110519 HOP flush the town council courtesy of Eric Bibler.jpg

Bruce Reynolds, whose property at 103 Maxson Hill Road abuts the site of a commercial solar project, sent an angry Halloween message to the Hopkinton Town Council when Green Development LLC began to clear-cut woods on the site, which is located at 145 Maxson Hill Road. The project has not yet been issued a building permit, but the council has approved zoning and comprehensive plan amendments to allow its construction in a residential zone. Photo courtesy of Eric Bibler

HOPKINTON — The anger that some residents feel over the Town Council’s approvals of commercial solar projects in residential zones boiled over at Monday’s council meeting. Two residents demanded that council President Frank Landolfi resign and police were asked to remove another resident from the podium.

As they have for every recent council meeting, residents packed the council chambers, using the public forum portion of the meeting to question council members.

The most recent target of their anger is a large commercial solar project on 139 acres at 310 Main Street. The current ownership of the project, commonly known as the Maxson Hill project, is unclear, but abutters claim the developer, Green Development, clear-cut the site before receiving all the necessary approvals and removed trees to within 25 feet of neighboring homes, eliminating the promised wooded buffer between the solar facility and the neighbors.

Emily Shumenchenia, who serves as an alternate on the Planning Board, read an email message that she had sent to Town Planner James Lamphere, stating that the building permit for the project had been issued prematurely.

“I was under the impression that solar/building permits could not be used until all components of the project were approved by the Planning Board,” she said, reading the email message. “If that is also true, I believe that the issuance of the building permit prior to the approval of the Planning Board of the project’s reforestation plan completely undermined the authority of the Planning Board and the town. If the building permit was issued by mistake or without the proper authorization, I believe it should be suspended until the Planning Board approves the reforestation plan.”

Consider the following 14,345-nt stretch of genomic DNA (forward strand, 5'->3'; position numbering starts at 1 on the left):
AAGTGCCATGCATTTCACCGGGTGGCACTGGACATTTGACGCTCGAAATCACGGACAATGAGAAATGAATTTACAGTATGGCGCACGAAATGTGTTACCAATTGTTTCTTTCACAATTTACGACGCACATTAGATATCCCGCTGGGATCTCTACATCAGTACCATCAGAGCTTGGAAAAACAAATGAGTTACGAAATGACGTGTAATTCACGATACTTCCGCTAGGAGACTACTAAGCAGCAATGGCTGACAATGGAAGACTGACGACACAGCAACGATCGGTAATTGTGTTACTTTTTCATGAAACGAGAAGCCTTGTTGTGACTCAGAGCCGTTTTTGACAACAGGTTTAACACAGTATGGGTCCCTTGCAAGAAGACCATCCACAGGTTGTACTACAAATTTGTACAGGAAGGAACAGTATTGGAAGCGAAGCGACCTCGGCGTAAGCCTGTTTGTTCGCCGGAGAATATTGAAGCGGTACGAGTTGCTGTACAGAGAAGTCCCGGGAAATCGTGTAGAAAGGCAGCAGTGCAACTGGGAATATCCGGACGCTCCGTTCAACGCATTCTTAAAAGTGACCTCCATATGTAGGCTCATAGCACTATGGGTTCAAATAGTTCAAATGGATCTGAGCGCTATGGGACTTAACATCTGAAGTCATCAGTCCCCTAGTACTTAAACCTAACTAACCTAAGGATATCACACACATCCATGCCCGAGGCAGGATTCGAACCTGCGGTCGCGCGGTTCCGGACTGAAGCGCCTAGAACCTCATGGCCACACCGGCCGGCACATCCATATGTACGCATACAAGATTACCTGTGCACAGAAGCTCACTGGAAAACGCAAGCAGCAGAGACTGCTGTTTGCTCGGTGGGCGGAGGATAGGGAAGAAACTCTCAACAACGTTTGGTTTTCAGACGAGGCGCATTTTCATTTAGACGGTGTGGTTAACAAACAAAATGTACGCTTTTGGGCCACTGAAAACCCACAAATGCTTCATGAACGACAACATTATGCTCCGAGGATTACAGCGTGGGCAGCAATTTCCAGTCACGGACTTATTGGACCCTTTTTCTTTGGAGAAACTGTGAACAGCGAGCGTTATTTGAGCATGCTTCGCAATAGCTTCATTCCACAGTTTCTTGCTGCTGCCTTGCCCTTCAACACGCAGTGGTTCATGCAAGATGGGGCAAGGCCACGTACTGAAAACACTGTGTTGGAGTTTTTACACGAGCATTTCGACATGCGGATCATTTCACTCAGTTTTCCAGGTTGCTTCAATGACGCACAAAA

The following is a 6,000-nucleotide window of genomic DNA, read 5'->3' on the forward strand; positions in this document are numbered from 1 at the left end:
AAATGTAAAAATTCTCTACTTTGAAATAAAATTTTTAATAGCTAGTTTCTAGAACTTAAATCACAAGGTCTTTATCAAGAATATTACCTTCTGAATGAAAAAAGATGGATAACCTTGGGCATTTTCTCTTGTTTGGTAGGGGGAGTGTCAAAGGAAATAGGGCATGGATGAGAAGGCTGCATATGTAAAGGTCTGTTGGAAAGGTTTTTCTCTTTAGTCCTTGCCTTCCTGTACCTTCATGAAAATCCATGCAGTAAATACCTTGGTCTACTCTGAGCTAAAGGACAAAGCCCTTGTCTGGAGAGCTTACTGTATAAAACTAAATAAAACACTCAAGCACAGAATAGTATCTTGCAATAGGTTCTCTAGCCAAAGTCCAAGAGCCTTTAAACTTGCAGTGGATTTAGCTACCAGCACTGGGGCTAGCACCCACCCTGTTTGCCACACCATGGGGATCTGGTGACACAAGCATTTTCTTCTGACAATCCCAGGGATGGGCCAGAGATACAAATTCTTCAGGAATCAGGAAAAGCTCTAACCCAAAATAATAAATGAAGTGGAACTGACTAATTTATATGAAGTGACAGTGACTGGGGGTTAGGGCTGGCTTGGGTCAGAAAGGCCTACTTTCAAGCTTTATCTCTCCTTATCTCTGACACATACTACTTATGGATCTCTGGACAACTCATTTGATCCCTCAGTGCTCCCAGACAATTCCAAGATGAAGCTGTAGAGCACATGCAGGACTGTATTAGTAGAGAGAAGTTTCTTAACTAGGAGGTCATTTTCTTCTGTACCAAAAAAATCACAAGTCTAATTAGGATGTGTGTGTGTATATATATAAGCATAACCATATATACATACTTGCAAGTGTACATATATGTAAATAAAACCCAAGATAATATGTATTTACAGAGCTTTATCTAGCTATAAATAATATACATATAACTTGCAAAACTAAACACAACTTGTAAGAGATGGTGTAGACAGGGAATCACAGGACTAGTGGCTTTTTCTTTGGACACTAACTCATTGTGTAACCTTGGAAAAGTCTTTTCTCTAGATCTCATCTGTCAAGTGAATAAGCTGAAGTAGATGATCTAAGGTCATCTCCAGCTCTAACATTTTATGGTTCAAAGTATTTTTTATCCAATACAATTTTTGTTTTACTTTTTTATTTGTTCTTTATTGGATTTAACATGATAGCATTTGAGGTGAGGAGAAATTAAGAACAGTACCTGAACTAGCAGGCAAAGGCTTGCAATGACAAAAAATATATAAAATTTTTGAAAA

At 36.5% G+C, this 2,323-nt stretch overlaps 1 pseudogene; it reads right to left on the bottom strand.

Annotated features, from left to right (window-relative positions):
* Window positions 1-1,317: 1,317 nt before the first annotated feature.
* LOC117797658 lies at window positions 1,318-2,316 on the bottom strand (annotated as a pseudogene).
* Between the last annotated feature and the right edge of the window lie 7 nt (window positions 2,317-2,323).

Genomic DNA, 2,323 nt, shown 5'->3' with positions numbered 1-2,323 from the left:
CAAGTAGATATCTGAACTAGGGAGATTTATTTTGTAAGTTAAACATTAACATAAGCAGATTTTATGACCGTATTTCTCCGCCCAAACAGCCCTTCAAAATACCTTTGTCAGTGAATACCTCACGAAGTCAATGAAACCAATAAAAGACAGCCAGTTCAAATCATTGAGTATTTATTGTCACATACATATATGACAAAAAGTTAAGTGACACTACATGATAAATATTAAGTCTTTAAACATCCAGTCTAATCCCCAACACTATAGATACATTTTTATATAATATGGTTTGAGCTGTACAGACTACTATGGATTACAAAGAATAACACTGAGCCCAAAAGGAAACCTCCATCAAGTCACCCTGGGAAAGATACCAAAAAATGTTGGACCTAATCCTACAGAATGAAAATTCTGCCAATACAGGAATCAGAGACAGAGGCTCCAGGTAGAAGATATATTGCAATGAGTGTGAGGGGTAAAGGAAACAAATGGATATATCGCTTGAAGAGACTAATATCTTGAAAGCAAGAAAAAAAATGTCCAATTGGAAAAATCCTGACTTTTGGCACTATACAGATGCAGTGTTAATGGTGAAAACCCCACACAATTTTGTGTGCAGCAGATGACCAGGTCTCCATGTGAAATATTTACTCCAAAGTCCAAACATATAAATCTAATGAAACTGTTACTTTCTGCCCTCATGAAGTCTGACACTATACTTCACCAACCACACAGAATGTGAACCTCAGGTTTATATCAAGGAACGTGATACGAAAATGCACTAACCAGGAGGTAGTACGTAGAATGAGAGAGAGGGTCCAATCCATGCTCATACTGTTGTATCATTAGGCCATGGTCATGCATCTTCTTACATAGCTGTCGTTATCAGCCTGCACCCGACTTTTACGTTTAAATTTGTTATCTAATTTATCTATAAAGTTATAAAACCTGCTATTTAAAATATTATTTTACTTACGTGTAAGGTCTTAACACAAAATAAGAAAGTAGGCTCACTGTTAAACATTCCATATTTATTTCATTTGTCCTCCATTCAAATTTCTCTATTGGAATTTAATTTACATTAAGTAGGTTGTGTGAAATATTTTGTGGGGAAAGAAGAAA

Landolfi pointed out that the council could not comment of the project, because a group of residents has filed a legal complaint in Superior Court to try and stop it.

“That project is in Superior Court,” he said. “We’re not going to deal with it today, or here. It’s going to be in court.”

Resident Joe Moreau said he had gone to the Maxson Hill site and had documented work taking place outside the permitted operating hours.

“I would like to know what the Town Council and other elected officials are going to do to stop the violations of these time restrictions,” he said.

Landolfi suggested Moreau notify deputy building official Sherri Desjardins. Councilor Sylvia Thompson added that violations could also be reported to the police.

The meeting became more heated when Martin Sheldon, whose Collins Road property abuts the Maxson Hill project, asked council members why they had approved the project. Landolfi and Thompson were members of the previous council that granted the approval.

“You voted yes on this,” he said. “Please tell me how you thought that was good for the town of Hopkinton and the abutters.”

When Landolfi attempted to prevent Sheldon from continuing, he only spoke louder.

“You’ve destroyed this town. You,” he yelled. “It’s disgusting.”

“There is a reason,” Thompson replied. “It’s revenue.”

“You cut down a hundred acres of trees for money?” Sheldon asked.

"Mr. Sheldon, you have to sit down,” Landolfi said, motioning for Police Chief David Palmer to escort Sheldon from the microphone. “We will not talk about 310 Main Street tonight.”

Resident Jean Clemente said she didn’t believe council members fully understood the projects before approving the comprehensive plan and zoning changes that allowed their construction.

“It seems like no homework was done on your part for these solar projects,” she said. “It seemed like you don’t know crap about it and now it’s too late and all these people are suffering.”

Landolfi said he had always responded promptly to residents when they contacted him with questions, but resident Carol Desrosiers accused him of being dismissive of residents’ concerns.

“In light of the Town Council president being completely unwilling to allow and engage the public in topics they raise, I have to say, if you don’t want to represent or are unwilling to represent the people of this town and serve as a true public official, then you should resign,” she said. “You have forgotten that you are in your position to steward the desires of residents you represent, not your own or those of developers.”

At the request of Thompson and councilor Sharon Davis, the council agreed to schedule a workshop to review solar project reforestation and decommissioning, the town’s expected contribution to the Chariho School District and town and state revenues. The workshop will take place at the Dec. 2 Town Council meeting.

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